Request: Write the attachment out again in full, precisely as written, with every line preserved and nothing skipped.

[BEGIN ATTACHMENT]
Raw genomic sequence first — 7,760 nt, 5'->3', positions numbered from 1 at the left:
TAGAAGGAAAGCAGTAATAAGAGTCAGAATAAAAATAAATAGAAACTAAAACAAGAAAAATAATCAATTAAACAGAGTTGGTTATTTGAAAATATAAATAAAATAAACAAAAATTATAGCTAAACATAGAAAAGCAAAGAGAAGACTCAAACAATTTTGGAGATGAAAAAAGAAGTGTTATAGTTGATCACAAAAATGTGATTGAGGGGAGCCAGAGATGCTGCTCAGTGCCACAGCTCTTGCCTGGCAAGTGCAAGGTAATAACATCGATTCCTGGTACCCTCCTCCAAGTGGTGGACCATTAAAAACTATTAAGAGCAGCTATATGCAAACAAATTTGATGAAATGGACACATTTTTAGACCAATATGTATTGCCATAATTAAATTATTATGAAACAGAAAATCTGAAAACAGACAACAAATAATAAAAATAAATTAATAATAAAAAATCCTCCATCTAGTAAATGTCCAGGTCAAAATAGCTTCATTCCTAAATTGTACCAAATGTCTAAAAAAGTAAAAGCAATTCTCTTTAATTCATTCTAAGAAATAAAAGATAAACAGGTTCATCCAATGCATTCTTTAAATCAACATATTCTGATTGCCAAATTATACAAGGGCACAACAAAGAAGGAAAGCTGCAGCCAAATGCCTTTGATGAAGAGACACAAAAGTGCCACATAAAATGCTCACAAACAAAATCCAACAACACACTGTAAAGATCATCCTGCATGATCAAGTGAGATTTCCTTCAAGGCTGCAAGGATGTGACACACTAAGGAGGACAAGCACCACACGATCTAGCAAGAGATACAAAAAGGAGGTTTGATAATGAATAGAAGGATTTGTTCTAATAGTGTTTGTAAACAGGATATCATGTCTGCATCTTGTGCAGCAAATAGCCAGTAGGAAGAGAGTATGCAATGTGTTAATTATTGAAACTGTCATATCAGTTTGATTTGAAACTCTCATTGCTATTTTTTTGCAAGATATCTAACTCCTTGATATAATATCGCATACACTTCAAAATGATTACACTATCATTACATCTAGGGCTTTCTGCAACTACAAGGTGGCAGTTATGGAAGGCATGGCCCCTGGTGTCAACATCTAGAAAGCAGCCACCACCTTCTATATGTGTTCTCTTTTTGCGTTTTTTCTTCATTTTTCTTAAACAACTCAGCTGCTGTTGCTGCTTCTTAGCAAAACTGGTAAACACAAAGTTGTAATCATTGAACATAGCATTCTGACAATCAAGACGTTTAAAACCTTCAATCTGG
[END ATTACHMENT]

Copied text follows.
Raw genomic sequence first — 7,760 nt, 5'->3', positions numbered from 1 at the left:
TAGAAGGAAAGCAGTAATAAGAGTCAGAATAAAAATAAATAGAAACTAAAACAAGAAAAATAATCAATTAAACAGAGTTGGTTATTTGAAAATATAAATAAAATAAACAAAAATTATAGCTAAACATAGAAAAGCAAAGAGAAGACTCAAACAATTTTGGAGATGAAAAAAGAAGTGTTATAGTTGATCACAAAAATGTGATTGAGGGGAGCCAGAGATGCTGCTCAGTGCCACAGCTCTTGCCTGGCAAGTGCAAGGTAATAACATCGATTCCTGGTACCCTCCTCCAAGTGGTGGACCATTAAAAACTATTAAGAGCAGCTATATGCAAACAAATTTGATGAAATGGACACATTTTTAGACCAATATGTATTGCCATAATTAAATTATTATGAAACAGAAAATCTGAAAACAGACAACAAATAATAAAAATAAATTAATAATAAAAAATCCTCCATCTAGTAAATGTCCAGGTCAAAATAGCTTCATTCCTAAATTGTACCAAATGTCTAAAAAAGTAAAAGCAATTCTCTTTAATTCATTCTAAGAAATAAAAGATAAACAGGTTCATCCAATGCATTCTTTAAATCAACATATTCTGATTGCCAAATTATACAAGGGCACAACAAAGAAGGAAAGCTGCAGCCAAATGCCTTTGATGAAGAGACACAAAAGTGCCACATAAAATGCTCACAAACAAAATCCAACAACACACTGTAAAGATCATCCTGCATGATCAAGTGAGATTTCCTTCAAGGCTGCAAGGATGTGACACACTAAGGAGGACAAGCACCACACGATCTAGCAAGAGATACAAAAAGGAGGTTTGATAATGAATAGAAGGATTTGTTCTAATAGTGTTTGTAAACAGGATATCATGTCTGCATCTTGTGCAGCAAATAGCCAGTAGGAAGAGAGTATGCAATGTGTTAATTATTGAAACTGTCATATCAGTTTGATTTGAAACTCTCATTGCTATTTTTTTGCAAGATATCTAACTCCTTGATATAATATCGCATACACTTCAAAATGATTACACTATCATTACATCTAGGGCTTTCTGCAACTACAAGGTGGCAGTTATGGAAGGCATGGCCCCTGGTGTCAACATCTAGAAAGCAGCCACCACCTTCTATATGTGTTCTCTTTTTGCGTTTTTTCTTCATTTTTCTTAAACAACTCAGCTGCTGTTGCTGCTTCTTAGCAAAACTGGTAAACACAAAGTTGTAATCATTGAACATAGCATTCTGACAATCAAGACGTTTAAAACCTTCAATCTGG